The Upper Gwydir Landcare Assn (UGLA) in conjunction with the Border Rivers Catchment Management Authority has recently acquired the services of Mr. Bruce Maynard for their up and coming ‘Minimum Till’ Benefits and Results field day.
Bruce Maynard from Narromine, N.S.W. is a fourth generation farmer and, with wife Roz, son Liam and parents Raby and Audrey, operates a beef cattle business.
The Maynard family have been in the forefront of regenerative land management practices over the past decade having changed from a conventional mixed farming background.
During that time, Bruce was responsible for the development of an Australian approach to cropping called Advance Sowing.
Incorporating time control grazing, whole farm planning, holistic resource management, avenue farming, advance sowing and low stress stock handling they have been able to develop a totally integrated farming operation. Natural resource protection is the primary aim of the family.
Bruce invented the revolutionary ‘No Kill Cropping’ system in 1996 that grows crop within grasslands rather than replacing grasslands as conventional systems do. This environmentally kind cropping method slashed input costs and allows great flexibility for producers.
Why do No Kill Cropping? No Kill offers the opportunity to produce crops in a manner that doesn’t damage the grasslands. Rather it enhances grassland function and is one of the few effective means of regenerating grasslands over large areas. No Kill grows crops on areas that would be far too risky to disturb by conventional methods.
Arid or sloping areas are not suitable for other methods as disruption to the soil surface by any sort of tillage or chemical application would leave the site prone to soil erosion by water or wind. No Kill is an ethical, sustainable and revolutionary approach to gain production. It is a modern approach to the dilemmas posed by the cropping practices that have produced the deserts in the footsteps of mankind for millennia.
How does it work?
No Kill sows directly into the pasture or grassland with zero disturbance, no fallow period and using livestock as nutrient recyclers.
There are 5 Principles:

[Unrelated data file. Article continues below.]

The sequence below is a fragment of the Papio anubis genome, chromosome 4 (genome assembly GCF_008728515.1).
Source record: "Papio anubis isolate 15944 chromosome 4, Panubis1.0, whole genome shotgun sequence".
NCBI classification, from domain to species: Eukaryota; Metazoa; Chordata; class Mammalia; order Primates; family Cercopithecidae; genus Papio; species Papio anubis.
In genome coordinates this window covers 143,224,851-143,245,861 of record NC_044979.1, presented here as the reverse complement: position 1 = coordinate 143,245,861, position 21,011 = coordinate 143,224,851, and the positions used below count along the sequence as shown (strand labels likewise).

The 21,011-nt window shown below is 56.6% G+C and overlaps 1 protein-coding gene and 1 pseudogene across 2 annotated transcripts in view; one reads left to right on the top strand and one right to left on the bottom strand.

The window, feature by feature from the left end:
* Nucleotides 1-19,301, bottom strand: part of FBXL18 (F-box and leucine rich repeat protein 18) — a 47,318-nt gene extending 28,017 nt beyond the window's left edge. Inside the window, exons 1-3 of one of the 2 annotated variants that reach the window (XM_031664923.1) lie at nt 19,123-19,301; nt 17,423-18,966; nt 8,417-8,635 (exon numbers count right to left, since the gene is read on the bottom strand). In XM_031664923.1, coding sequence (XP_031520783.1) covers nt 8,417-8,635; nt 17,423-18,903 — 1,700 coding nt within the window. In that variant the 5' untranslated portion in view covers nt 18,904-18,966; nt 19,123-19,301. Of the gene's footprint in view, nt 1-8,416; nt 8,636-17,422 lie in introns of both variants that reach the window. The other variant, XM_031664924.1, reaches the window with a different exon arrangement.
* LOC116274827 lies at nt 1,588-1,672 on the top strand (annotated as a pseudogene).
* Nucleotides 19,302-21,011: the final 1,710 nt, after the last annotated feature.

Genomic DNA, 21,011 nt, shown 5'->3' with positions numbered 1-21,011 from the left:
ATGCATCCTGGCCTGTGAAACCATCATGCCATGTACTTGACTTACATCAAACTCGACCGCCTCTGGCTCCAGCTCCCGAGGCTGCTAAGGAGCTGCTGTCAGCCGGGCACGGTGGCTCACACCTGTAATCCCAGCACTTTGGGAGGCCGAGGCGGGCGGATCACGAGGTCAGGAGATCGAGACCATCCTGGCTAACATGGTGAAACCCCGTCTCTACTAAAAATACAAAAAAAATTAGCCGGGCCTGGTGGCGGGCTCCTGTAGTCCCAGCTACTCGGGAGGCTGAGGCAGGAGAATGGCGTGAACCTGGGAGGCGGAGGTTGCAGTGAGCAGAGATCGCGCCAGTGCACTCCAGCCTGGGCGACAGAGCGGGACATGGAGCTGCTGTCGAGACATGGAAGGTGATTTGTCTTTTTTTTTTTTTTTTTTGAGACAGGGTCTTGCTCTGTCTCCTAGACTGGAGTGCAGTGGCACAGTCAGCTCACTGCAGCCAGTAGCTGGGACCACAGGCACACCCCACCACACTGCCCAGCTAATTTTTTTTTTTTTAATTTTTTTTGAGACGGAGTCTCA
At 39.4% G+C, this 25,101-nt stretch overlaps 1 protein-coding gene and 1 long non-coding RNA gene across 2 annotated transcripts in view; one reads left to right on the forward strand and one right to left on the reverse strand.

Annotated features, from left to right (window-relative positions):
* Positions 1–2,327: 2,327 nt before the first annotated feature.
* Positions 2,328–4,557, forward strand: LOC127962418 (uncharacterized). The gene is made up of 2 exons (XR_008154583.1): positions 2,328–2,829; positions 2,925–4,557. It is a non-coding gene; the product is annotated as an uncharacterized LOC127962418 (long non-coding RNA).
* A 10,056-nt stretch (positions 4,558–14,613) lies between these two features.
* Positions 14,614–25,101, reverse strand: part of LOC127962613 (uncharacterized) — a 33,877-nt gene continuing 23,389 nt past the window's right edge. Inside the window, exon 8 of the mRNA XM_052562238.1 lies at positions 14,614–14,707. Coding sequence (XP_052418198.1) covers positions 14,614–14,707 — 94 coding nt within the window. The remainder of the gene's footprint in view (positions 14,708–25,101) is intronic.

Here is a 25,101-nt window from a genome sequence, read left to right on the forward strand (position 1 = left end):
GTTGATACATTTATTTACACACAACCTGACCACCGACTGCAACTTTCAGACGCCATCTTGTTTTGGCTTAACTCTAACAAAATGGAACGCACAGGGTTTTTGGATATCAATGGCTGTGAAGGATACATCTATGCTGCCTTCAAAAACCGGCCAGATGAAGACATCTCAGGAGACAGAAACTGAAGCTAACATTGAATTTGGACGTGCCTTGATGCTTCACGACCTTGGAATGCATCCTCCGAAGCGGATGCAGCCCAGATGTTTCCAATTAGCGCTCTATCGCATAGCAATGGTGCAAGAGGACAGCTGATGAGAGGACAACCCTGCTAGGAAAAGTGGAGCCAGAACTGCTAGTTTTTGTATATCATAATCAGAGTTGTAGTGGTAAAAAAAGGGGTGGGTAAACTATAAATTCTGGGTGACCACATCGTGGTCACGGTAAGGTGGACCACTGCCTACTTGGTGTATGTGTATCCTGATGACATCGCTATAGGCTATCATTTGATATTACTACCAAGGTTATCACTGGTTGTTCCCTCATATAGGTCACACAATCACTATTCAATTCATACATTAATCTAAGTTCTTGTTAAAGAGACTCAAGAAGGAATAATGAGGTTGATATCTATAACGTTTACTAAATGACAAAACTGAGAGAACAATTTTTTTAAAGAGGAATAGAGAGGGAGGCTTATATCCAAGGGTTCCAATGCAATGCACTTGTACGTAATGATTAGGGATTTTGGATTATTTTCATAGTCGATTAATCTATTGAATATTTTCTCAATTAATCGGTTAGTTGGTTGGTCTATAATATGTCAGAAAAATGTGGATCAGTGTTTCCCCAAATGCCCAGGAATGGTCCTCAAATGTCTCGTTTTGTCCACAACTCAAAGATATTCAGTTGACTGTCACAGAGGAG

• Sowing is done dry
• Coulter type implements are used (no tines)
• No Herbicide or Pesticides
• No Fertiliser
• Good grazing management
Sowing is done dry to give the crop the advantage over germinating annual weeds. It also keeps compaction effects to a minimum by travelling over the ground at its highest strength and that leads to dramatically lower fuel usage.
Coulter type implements are used in order to cut through the existing plants and residue while disturbing as little as possible. The two main consequences of this are very low draft in dry soil and the ability to retain large amounts of residues on top of the soil.
No Herbicides or Pesticides are used so that no organisms are taken out of the system- either plant or animal. This leads to the maximum amount of biological activity throughout the year which then feeds the organisms that create topsoil.
No Fertiliser is used for economic and ecological reasons. By not expending costs up front with fertiliser application risk is low and return on capital high while ecologically no simplification of the grassland occurs.
Good grazing management is critical to the long term with this method as it allows for the conditions that promote desirable plants while inhibiting the germination and growth of weeds.
This is the third ‘Min Till’ field day for the Bingara district in this highly successful series. The field days so far have attracted high profile speakers, practical demonstrations of new and innovative designs in modification of equipment, and different planting techniques.
The two previous field days attracted in excess of 140 participants from throughout the Catchment and of note, the first field day was used to release $1.5m in funding by the BRG CMA to convert conventional machinery to minimum tillage.
This Field Day will be an all day event on October 14; it will start at 9:00am at the Bingara Returned Services Club for an information session and then diverge to three local farms in the Gineroi District.
There will be three different ‘No till” machines on view, plus different examples of plantings and if weather permits the machines will be put through a practical demonstration.
For further information and to book your place please contact UGLA Community Support Officer Frances Young on Ph: 02 67242052 Mob: 0427291073 or Email: firstname.lastname@example.org by Monday October 11.